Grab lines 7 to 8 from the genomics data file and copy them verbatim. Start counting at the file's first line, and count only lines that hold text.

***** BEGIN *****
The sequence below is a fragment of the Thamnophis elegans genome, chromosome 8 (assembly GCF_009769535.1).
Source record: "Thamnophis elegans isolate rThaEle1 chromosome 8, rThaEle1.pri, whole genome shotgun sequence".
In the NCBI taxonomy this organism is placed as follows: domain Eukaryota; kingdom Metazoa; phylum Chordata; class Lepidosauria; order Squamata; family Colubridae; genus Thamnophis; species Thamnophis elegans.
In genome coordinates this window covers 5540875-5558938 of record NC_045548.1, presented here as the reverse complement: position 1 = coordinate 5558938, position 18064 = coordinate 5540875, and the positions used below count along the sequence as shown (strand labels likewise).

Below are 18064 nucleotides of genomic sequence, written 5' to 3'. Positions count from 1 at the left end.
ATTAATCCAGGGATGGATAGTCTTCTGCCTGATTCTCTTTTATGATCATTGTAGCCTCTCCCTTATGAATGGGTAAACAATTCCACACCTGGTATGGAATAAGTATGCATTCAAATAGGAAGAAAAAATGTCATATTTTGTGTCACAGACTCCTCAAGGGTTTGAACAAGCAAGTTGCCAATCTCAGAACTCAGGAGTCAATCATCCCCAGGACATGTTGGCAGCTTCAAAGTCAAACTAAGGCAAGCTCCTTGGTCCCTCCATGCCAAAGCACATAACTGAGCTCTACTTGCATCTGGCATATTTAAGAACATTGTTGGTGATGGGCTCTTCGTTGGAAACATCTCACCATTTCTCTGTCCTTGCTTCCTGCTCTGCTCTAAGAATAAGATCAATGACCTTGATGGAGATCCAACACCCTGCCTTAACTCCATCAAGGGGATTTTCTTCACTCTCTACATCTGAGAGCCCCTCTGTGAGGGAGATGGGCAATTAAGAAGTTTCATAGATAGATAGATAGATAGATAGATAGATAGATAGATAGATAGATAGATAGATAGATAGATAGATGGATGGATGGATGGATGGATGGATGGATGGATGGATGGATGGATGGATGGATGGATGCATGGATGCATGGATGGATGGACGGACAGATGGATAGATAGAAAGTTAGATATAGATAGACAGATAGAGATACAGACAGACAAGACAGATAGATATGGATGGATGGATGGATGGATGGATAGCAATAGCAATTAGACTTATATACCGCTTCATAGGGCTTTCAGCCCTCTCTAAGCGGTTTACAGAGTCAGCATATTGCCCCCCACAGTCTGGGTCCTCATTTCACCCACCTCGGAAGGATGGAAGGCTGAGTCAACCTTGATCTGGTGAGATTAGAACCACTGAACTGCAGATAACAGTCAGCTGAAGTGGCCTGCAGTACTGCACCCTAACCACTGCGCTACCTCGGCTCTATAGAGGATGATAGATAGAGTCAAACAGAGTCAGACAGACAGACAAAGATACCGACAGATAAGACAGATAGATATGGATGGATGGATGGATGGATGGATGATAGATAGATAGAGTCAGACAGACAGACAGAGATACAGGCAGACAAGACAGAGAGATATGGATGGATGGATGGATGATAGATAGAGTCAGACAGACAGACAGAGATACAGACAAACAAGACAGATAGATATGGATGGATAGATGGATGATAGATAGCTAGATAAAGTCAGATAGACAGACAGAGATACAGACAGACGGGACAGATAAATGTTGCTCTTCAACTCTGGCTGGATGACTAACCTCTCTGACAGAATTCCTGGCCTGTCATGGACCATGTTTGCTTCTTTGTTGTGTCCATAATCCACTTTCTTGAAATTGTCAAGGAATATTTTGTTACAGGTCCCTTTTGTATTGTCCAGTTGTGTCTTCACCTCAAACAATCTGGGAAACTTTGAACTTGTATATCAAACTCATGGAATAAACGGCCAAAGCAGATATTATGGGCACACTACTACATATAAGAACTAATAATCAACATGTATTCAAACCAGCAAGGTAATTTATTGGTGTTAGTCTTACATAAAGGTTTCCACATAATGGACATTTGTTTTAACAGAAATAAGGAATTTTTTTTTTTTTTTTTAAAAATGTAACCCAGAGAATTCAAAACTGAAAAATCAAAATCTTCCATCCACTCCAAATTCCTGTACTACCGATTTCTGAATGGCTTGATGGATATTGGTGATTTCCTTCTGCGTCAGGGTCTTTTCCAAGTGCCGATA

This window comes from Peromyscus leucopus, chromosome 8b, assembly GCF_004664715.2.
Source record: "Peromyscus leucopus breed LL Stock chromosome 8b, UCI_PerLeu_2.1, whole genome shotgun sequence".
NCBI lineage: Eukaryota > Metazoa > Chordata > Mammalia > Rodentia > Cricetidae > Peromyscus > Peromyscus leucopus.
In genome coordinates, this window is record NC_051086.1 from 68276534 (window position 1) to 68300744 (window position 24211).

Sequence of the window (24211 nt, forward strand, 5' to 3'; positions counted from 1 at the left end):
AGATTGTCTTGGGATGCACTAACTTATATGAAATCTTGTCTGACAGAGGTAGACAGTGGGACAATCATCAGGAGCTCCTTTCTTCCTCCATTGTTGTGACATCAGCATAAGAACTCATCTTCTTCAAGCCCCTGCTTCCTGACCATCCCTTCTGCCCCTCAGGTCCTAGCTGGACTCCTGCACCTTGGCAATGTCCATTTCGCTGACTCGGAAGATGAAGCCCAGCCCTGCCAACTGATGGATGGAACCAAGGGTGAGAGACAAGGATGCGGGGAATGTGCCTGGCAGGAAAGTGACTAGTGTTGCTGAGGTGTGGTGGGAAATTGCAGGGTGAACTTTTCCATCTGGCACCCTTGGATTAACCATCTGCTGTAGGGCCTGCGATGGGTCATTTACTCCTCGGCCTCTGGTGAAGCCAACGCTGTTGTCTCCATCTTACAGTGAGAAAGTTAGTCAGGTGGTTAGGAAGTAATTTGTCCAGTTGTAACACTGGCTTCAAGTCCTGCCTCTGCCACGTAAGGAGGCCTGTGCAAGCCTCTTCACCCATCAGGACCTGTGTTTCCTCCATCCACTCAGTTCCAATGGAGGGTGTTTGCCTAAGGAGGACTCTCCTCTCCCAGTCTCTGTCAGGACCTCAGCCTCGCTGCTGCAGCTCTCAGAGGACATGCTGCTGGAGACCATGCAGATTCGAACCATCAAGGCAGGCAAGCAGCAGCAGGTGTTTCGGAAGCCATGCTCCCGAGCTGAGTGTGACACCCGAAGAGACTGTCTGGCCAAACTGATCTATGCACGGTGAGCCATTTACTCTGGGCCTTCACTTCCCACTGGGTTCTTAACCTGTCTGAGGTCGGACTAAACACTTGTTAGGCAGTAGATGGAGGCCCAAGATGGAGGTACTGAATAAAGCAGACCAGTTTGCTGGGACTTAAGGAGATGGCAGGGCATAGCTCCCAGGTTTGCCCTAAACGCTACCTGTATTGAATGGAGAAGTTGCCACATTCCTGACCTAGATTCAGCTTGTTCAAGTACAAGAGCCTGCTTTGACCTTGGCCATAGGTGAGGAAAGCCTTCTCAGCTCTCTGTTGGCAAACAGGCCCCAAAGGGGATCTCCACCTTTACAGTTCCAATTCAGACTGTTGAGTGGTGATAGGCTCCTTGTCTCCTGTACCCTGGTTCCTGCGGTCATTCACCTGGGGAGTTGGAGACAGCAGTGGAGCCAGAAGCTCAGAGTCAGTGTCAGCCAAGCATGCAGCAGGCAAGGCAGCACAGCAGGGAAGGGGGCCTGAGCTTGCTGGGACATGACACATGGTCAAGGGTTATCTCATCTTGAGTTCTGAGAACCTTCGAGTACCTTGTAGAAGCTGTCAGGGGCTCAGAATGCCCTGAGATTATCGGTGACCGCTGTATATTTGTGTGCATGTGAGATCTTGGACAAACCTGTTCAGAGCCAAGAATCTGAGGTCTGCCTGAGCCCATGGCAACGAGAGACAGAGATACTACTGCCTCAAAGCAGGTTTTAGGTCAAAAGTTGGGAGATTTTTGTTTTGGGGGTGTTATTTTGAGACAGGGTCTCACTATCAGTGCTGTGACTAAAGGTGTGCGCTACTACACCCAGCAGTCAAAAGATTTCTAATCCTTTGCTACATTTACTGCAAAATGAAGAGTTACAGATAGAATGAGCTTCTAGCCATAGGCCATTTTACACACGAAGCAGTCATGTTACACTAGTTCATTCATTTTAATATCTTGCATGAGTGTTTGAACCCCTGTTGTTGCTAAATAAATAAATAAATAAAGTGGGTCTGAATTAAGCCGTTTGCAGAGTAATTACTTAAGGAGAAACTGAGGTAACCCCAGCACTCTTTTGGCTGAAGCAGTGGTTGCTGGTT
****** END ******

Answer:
This window comes from Peromyscus leucopus, chromosome 8b, assembly GCF_004664715.2.
Source record: "Peromyscus leucopus breed LL Stock chromosome 8b, UCI_PerLeu_2.1, whole genome shotgun sequence".